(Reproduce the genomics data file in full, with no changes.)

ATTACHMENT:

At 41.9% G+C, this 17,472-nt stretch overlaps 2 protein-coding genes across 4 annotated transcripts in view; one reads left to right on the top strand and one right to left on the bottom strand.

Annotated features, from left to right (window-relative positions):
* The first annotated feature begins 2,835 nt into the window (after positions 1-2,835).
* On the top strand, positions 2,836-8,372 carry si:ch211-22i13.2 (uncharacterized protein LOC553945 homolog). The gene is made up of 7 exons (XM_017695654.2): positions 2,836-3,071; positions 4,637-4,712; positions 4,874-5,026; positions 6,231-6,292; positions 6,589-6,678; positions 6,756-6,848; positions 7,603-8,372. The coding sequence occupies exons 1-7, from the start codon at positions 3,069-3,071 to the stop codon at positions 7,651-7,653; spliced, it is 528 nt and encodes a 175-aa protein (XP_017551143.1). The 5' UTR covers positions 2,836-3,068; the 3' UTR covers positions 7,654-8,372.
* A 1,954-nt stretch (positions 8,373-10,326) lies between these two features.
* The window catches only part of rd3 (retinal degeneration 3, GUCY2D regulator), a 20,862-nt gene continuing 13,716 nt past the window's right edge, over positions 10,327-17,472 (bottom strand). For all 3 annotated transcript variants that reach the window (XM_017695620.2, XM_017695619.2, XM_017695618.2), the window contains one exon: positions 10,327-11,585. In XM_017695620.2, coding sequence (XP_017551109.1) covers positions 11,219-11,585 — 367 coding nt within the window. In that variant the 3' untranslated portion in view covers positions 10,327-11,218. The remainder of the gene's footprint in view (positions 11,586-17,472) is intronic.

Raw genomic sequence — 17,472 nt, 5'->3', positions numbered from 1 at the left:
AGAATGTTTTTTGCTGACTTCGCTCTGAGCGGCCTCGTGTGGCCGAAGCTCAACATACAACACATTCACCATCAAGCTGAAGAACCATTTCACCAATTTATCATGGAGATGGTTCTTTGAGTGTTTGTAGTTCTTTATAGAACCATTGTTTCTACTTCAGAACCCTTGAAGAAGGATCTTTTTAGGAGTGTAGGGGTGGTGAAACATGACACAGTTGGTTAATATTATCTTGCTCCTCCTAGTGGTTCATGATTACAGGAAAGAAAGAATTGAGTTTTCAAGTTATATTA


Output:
At 41.9% G+C, this 17,472-nt stretch overlaps 2 protein-coding genes across 4 annotated transcripts in view; one reads left to right on the top strand and one right to left on the bottom strand.

Annotated features, from left to right (window-relative positions):
* The first annotated feature begins 2,835 nt into the window (after positions 1-2,835).
* On the top strand, positions 2,836-8,372 carry si:ch211-22i13.2 (uncharacterized protein LOC553945 homolog). The gene is made up of 7 exons (XM_017695654.2): positions 2,836-3,071; positions 4,637-4,712; positions 4,874-5,026; positions 6,231-6,292; positions 6,589-6,678; positions 6,756-6,848; positions 7,603-8,372. The coding sequence occupies exons 1-7, from the start codon at positions 3,069-3,071 to the stop codon at positions 7,651-7,653; spliced, it is 528 nt and encodes a 175-aa protein (XP_017551143.1). The 5' UTR covers positions 2,836-3,068; the 3' UTR covers positions 7,654-8,372.
* A 1,954-nt stretch (positions 8,373-10,326) lies between these two features.
* The window catches only part of rd3 (retinal degeneration 3, GUCY2D regulator), a 20,862-nt gene continuing 13,716 nt past the window's right edge, over positions 10,327-17,472 (bottom strand). For all 3 annotated transcript variants that reach the window (XM_017695620.2, XM_017695619.2, XM_017695618.2), the window contains one exon: positions 10,327-11,585. In XM_017695620.2, coding sequence (XP_017551109.1) covers positions 11,219-11,585 — 367 coding nt within the window. In that variant the 3' untranslated portion in view covers positions 10,327-11,218. The remainder of the gene's footprint in view (positions 11,586-17,472) is intronic.

Raw genomic sequence — 17,472 nt, 5'->3', positions numbered from 1 at the left:
AGAATGTTTTTTGCTGACTTCGCTCTGAGCGGCCTCGTGTGGCCGAAGCTCAACATACAACACATTCACCATCAAGCTGAAGAACCATTTCACCAATTTATCATGGAGATGGTTCTTTGAGTGTTTGTAGTTCTTTATAGAACCATTGTTTCTACTTCAGAACCCTTGAAGAAGGATCTTTTTAGGAGTGTAGGGGTGGTGAAACATGACACAGTTGGTTAATATTATCTTGCTCCTCCTAGTGGTTCATGATTACAGGAAAGAAAGAATTGAGTTTTCAAGTTATATTA